Bending your knee after a surgery in the area will most likely be met with much trepidation, especially when pain avoidance post surgery is a common issue. 

But what can help patients to release some fear during physiotherapy is a dose of fun in the form of virtual reality games.

Leveraging technology to benefit patients will be a common occurrence at Woodlands Health Campus (WHC) that is slated to open in phases in Woodlands Avenue 1 from 2022.

WHC broke ground in April 2017 as the first integrated health campus in Woodlands that comprises an acute hospital, community hospital, specialist outpatient clinics and long-term care facility.

Miss Jasmine Chia, 25, a physiotherapist employed by WHC, says: “The use of such technology can make rehabilitation more fun and effective in monitoring progress.” 

In addition, advanced technology can help in the more accurate and efficient collection of data between sessions to track a patient’s progress better.

Miss Chia, who is currently stationed at Khoo Teck Puat Hospital in Yishun, has completed serving her one-year bond with WHC after graduating from the Singapore Institute of Technology with Trinity College Dublin (SIT-TCD) in 2017. 

But she will move to WHC to help set up its physiotherapy department in future. 

Prior to taking a one-year degree conversion programme in physiotherapy at SIT-TCD, she was on a three-year diploma programme in physiotherapy at Nanyang Polytechnic after completing her A levels.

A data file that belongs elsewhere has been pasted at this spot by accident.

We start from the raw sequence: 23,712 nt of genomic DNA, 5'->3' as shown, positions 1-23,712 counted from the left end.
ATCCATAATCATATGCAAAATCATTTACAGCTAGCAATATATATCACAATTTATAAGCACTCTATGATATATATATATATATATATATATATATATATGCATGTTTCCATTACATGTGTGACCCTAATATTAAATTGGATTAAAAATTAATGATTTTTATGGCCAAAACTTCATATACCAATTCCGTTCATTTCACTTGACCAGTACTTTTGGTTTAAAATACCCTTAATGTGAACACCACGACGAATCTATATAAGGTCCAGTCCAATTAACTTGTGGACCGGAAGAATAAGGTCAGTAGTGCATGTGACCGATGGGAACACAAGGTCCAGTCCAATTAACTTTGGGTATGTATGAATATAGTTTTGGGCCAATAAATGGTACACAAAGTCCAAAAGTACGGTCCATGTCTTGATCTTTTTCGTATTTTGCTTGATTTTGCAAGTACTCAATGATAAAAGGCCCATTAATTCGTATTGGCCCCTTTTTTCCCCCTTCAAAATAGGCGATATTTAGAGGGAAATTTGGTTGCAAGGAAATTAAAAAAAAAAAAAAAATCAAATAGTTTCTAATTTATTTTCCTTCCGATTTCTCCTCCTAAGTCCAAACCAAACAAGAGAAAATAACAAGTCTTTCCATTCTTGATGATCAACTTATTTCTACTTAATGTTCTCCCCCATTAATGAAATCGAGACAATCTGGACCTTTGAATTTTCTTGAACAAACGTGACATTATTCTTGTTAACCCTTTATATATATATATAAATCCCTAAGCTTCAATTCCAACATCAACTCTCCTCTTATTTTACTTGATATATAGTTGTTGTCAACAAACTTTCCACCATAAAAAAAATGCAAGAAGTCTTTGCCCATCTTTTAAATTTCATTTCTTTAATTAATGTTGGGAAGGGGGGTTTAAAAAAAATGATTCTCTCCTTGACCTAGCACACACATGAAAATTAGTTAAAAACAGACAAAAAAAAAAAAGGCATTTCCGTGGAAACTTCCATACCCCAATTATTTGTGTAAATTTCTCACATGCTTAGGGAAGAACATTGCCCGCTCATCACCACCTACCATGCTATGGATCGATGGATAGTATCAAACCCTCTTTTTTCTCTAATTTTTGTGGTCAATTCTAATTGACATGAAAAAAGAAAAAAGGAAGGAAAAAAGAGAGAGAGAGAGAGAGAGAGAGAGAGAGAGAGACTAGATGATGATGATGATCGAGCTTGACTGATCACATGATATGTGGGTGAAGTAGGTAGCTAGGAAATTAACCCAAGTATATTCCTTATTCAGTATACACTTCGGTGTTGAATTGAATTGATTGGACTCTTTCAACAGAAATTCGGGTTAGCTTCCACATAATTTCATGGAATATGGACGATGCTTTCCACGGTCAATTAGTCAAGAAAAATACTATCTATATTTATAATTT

Her typical workday begins in the morning when she does some reading to get up to speed on the cases for the day, before attending to her patients in the wards. 

She wraps up her day with reports on key findings from each case in the hospital medical records documentation system. 

On certain days of the week, her team holds case discussions and in-service presentations to share interesting cases and updates in the medical field. 

An in-service presentation is a part of staff development and training where professionals discuss and share information within a team.

This training structure is similar to that of other medical professions such as medicine and pharmacy.
“We play varying roles through the patients’ rehabilitation journey — a confidante, a motivator or a teacher who educates and guides them in gaining autonomy of their health conditions. It is their smiles and being a part of their recovery process that motivate me to be a better physiotherapist,” says Miss Chia.

Miss Chia is nearing the completion of her basic physiotherapy training that enables her to become a “well-rounded” and competent clinician. She has an interest in Musculoskeletal (MSK) rehabilitation and intends to specialise in this area of work. She will now undergo specialised MSK training from this September in areas such as Emergency, Trauma, Orthopaedics and Sports rehabilitation. She will be part of the pioneering WHC rehabilitation team to establish the MSK outpatient department at the future hospital.